Father. Husband. Son. These are some of the words that describe the nearly 2 million people currently incarcerated in America. This Father’s Day, we celebrate the resilient incarcerated and formerly incarcerated fathers who find ways to parent their children–to offer advice, make dad jokes, help with homework, and share love–despite the walls that separate them from their families.
Nearly half of all incarcerated people are fathers with at least one child under the age of 18. The effects of mass incarceration on fathers and communities are widespread; 1 in 2 adults have had a family member incarcerated and at least 5 million children have had a parent incarcerated. Having a parent incarcerated is a deeply destabilizing event that can contribute to health issues, problems in school, reduced household income, and make children more vulnerable to future incarceration. In spite of all of these challenges, many incarcerated fathers still manage to maintain strong, loving and present relationships with their children and research has shown that the strength of the parent-child bond can help young people overcome the harms caused by incarceration and succeed in their lives.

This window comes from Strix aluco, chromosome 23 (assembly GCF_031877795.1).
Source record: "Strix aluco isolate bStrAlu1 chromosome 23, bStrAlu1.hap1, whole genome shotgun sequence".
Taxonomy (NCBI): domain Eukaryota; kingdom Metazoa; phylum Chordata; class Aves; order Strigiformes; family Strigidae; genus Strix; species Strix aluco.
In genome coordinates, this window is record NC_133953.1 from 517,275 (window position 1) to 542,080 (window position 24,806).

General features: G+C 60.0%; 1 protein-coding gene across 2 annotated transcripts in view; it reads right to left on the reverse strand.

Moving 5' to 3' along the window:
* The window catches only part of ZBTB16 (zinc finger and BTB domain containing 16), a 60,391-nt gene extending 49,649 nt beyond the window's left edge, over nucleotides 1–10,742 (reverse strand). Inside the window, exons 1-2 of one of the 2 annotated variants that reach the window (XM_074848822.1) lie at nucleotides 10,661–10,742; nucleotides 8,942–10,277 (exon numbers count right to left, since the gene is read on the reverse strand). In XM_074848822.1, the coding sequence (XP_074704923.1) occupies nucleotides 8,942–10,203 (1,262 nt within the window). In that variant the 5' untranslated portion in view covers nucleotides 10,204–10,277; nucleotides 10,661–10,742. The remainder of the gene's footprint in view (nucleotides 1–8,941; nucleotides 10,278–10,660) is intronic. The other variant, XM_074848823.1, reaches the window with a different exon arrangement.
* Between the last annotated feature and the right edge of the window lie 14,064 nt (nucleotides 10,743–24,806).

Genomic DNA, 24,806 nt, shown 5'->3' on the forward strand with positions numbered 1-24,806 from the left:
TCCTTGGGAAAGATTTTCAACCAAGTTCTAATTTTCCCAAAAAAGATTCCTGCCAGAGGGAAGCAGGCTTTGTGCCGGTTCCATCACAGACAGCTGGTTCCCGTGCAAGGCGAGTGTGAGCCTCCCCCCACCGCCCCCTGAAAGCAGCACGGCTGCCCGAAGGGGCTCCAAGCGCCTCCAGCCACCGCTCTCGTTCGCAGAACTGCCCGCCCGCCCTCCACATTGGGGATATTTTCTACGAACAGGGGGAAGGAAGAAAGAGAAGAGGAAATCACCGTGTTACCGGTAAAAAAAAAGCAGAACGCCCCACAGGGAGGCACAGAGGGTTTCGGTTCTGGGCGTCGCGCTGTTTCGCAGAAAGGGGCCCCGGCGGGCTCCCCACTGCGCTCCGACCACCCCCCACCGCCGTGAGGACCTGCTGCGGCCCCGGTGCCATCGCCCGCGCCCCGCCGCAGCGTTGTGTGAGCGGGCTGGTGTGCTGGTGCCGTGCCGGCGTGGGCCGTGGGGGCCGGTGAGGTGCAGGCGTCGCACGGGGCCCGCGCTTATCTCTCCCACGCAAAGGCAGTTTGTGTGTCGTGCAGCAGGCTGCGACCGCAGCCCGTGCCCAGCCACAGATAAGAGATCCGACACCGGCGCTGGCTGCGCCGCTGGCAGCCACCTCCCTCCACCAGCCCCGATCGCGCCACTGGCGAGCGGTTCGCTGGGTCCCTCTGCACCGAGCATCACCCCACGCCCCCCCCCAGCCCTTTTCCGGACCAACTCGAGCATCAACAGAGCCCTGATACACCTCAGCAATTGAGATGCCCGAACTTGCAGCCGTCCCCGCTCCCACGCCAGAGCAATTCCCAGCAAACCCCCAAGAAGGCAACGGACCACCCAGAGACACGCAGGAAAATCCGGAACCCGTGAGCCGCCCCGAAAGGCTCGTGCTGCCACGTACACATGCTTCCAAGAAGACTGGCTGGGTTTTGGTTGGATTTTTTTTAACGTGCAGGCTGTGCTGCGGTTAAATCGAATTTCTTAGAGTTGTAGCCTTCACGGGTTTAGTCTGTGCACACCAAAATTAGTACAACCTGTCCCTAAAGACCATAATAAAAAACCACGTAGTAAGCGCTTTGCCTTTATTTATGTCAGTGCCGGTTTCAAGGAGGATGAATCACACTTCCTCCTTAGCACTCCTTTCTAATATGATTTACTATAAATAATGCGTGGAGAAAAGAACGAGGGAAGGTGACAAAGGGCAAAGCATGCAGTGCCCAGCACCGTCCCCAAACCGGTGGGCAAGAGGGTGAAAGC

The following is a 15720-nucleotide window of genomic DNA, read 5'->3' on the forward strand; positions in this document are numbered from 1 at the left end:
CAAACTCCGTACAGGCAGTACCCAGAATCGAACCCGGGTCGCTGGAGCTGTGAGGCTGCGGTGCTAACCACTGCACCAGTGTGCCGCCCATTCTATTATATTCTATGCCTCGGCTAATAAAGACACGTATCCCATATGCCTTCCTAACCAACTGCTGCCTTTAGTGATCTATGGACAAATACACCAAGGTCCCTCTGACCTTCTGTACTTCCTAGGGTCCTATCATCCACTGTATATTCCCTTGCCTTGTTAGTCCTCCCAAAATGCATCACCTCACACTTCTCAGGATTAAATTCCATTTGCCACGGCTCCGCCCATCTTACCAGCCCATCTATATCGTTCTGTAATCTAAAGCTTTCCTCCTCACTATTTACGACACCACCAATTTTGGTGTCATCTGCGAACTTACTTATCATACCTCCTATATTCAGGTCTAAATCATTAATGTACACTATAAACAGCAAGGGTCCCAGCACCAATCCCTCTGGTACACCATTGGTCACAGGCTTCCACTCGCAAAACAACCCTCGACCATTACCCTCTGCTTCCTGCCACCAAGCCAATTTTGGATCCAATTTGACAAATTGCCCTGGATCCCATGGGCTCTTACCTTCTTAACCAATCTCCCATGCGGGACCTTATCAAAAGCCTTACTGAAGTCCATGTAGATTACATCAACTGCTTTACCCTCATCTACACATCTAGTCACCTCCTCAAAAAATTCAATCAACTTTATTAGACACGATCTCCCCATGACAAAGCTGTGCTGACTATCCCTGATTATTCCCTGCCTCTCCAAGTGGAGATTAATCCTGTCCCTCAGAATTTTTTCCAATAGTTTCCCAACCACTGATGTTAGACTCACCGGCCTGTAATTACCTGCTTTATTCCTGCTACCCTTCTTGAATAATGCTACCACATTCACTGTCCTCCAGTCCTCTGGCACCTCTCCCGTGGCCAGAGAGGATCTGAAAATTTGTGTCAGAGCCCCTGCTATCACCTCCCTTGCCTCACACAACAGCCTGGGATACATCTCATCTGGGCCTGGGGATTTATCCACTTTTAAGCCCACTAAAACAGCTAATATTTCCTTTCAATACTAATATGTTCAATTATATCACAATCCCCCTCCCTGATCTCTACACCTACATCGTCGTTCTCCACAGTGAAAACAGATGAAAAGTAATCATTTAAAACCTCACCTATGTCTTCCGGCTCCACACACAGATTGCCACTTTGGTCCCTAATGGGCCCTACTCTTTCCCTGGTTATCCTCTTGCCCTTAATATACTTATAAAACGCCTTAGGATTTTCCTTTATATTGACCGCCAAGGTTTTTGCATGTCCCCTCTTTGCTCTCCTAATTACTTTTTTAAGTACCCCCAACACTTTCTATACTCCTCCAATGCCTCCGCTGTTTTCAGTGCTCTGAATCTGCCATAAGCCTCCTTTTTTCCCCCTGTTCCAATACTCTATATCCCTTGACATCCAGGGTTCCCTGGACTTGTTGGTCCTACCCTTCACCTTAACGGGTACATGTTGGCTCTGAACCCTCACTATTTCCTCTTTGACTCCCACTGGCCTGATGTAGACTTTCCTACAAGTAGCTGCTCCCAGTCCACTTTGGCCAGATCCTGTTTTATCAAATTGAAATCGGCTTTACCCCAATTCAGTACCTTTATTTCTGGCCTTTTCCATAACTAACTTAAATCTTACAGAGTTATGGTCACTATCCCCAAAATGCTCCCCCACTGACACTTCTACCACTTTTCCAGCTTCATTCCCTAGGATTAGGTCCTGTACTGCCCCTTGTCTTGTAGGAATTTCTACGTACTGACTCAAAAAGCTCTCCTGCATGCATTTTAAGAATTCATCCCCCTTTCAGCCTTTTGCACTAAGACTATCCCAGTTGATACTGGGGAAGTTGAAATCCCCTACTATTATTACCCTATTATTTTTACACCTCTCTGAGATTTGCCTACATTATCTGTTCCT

Truly honoring Father’s Day requires us to reflect on the human toll of mass incarceration and the punitive policies that unnecessarily separate families without making communities any safer. It is also an opportunity to uplift the incredible fathers forced to show up for their children from behind jail and prison walls. Fathers like Rob G. Rich, a formerly incarcerated father who successfully navigated parenting while enduring and surviving over two decades in prison.
Learn more about Rob in his own words below. Interview has been edited for length and clarity.